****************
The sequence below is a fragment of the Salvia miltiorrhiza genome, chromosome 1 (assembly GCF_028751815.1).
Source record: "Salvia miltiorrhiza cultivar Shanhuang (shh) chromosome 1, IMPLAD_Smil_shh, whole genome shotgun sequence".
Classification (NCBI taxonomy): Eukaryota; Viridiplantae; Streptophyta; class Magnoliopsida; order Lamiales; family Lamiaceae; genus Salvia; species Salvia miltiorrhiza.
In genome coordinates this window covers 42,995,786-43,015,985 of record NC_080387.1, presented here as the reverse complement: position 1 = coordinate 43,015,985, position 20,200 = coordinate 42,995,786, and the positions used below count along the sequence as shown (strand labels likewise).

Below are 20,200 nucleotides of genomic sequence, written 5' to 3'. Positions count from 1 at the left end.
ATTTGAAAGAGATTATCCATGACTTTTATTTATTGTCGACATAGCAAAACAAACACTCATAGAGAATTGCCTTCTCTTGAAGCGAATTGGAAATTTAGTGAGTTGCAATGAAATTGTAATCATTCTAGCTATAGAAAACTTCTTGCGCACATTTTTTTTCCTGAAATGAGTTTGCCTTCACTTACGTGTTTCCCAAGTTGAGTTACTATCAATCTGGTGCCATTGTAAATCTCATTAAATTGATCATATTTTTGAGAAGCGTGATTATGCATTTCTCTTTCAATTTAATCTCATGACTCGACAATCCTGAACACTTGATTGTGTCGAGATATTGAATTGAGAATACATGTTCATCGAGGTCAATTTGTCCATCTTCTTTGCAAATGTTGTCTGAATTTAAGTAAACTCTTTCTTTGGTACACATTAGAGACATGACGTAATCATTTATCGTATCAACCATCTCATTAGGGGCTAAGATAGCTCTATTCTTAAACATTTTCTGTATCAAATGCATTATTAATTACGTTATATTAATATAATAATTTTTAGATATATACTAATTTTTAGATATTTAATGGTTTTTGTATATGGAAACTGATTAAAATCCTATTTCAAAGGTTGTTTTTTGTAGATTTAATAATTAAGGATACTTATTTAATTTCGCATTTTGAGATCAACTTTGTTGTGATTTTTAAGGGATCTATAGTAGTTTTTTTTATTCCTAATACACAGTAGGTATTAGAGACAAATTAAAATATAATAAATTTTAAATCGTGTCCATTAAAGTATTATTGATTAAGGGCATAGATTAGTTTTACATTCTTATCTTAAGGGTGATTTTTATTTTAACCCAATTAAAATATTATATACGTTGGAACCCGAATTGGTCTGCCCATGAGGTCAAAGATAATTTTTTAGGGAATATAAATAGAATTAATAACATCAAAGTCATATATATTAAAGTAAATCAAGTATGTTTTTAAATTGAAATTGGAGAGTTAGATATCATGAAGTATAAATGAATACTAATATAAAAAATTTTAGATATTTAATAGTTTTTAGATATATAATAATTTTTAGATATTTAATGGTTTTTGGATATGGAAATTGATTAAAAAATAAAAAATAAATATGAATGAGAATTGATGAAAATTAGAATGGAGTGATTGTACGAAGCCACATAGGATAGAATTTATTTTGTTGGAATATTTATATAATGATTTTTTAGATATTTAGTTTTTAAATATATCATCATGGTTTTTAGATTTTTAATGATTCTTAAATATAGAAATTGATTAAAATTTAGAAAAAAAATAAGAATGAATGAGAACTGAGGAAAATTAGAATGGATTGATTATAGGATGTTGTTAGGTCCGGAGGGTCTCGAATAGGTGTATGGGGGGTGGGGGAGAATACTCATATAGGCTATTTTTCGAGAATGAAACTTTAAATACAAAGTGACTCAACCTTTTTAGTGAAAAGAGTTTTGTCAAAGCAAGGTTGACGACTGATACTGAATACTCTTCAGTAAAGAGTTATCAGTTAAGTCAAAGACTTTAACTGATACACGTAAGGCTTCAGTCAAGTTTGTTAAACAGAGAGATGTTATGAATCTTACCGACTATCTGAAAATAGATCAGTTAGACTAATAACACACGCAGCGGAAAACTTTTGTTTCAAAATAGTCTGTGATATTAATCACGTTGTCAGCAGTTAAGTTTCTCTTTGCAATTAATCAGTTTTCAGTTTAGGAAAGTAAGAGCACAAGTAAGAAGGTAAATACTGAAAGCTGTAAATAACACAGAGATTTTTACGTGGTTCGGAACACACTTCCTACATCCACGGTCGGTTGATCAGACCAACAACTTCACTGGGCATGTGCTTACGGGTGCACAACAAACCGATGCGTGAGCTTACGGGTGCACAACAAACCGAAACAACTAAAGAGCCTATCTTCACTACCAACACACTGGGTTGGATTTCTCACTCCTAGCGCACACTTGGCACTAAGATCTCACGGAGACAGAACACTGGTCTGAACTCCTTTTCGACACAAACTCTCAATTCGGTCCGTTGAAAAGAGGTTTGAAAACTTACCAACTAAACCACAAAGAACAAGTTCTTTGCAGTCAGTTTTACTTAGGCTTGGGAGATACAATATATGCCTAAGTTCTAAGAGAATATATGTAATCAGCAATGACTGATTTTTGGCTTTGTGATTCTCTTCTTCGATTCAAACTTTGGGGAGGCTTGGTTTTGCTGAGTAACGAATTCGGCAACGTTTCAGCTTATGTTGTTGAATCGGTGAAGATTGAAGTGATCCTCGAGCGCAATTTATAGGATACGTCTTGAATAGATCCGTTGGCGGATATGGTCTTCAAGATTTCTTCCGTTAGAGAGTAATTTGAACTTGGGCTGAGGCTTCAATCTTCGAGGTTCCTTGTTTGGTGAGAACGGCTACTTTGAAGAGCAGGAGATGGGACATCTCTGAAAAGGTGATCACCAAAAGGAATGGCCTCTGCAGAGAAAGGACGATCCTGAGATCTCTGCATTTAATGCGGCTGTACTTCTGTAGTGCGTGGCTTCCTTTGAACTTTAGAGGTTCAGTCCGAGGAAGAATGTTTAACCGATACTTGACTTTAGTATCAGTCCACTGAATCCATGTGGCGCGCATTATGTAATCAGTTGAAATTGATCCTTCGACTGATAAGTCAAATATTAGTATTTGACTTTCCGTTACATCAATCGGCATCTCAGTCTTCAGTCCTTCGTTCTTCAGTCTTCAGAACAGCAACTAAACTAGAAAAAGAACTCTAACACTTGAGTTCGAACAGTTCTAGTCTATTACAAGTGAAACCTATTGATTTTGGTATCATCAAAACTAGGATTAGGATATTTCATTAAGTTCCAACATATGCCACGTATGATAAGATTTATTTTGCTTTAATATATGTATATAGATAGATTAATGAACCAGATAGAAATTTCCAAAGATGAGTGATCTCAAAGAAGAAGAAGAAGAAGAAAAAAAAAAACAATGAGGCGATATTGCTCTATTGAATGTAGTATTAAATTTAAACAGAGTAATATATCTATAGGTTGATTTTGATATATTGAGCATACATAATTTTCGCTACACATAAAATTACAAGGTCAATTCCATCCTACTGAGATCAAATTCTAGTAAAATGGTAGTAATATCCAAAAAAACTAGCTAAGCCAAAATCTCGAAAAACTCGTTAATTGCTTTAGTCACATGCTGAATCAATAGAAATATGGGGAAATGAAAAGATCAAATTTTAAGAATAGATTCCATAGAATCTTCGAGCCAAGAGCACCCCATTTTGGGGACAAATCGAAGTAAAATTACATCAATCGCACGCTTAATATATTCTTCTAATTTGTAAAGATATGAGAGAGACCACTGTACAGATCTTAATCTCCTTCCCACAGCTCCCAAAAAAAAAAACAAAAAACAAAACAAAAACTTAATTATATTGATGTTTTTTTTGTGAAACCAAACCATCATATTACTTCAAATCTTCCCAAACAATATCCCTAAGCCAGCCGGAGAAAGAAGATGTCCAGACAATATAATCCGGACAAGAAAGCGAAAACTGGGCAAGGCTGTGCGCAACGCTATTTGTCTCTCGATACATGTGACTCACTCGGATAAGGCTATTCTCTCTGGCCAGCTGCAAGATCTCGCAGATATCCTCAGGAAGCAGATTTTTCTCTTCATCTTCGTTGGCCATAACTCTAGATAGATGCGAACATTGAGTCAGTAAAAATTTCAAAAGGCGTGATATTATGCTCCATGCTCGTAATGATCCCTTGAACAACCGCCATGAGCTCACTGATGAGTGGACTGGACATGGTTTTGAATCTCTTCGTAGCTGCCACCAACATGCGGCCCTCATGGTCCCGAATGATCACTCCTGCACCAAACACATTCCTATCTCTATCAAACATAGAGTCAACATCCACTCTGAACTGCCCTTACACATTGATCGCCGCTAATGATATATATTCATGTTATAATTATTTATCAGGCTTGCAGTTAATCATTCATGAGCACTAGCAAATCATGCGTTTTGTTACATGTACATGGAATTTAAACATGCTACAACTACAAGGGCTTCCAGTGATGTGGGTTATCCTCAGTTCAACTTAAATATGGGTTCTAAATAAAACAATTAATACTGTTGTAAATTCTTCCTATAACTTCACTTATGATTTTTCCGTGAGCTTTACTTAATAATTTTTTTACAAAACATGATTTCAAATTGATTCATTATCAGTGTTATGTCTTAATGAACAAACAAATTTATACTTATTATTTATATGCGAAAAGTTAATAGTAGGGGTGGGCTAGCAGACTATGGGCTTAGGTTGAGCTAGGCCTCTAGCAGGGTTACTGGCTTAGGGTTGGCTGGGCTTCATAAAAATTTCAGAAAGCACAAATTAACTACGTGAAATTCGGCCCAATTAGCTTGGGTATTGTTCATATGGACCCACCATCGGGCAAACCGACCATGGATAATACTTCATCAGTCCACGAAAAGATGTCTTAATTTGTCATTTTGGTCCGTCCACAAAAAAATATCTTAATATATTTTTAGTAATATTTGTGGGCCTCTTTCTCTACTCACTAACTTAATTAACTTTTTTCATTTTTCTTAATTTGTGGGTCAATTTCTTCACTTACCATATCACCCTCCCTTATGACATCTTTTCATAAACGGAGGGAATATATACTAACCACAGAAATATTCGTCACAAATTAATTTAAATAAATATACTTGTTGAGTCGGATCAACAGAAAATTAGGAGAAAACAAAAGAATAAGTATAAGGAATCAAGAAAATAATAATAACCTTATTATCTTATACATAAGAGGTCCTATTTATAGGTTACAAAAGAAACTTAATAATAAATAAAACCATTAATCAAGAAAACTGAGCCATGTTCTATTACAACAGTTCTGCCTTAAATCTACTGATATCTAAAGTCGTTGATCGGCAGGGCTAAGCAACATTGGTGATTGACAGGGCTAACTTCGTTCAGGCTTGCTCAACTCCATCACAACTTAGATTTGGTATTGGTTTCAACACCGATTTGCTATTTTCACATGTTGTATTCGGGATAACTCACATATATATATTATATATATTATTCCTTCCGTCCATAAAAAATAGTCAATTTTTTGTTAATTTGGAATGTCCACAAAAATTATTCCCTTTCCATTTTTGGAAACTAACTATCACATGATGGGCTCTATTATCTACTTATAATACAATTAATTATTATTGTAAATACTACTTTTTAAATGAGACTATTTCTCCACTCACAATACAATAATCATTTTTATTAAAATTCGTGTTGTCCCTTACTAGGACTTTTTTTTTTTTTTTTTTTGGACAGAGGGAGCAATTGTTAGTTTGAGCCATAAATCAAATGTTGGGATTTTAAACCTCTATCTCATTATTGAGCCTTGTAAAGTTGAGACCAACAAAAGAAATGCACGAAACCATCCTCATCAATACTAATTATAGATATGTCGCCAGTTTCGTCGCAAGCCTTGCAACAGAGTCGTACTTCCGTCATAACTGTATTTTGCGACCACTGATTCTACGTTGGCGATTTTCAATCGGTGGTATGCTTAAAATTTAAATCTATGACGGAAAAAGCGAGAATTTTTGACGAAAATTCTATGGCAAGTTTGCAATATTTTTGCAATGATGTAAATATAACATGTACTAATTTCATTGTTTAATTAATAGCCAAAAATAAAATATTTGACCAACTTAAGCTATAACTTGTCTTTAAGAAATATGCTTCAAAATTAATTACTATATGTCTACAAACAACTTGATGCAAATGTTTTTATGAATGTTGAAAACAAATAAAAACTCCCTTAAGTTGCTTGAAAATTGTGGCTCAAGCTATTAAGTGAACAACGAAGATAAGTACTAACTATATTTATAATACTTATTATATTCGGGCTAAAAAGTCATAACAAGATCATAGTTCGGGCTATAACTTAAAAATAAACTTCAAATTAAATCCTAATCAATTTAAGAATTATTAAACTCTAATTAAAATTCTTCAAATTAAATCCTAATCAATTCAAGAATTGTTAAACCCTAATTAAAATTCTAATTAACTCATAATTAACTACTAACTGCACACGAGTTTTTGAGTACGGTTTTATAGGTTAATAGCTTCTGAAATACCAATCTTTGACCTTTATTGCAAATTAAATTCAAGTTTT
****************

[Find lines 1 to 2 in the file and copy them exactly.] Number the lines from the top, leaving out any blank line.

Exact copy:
The sequence below is a fragment of the Salvia miltiorrhiza genome, chromosome 1 (assembly GCF_028751815.1).
Source record: "Salvia miltiorrhiza cultivar Shanhuang (shh) chromosome 1, IMPLAD_Smil_shh, whole genome shotgun sequence".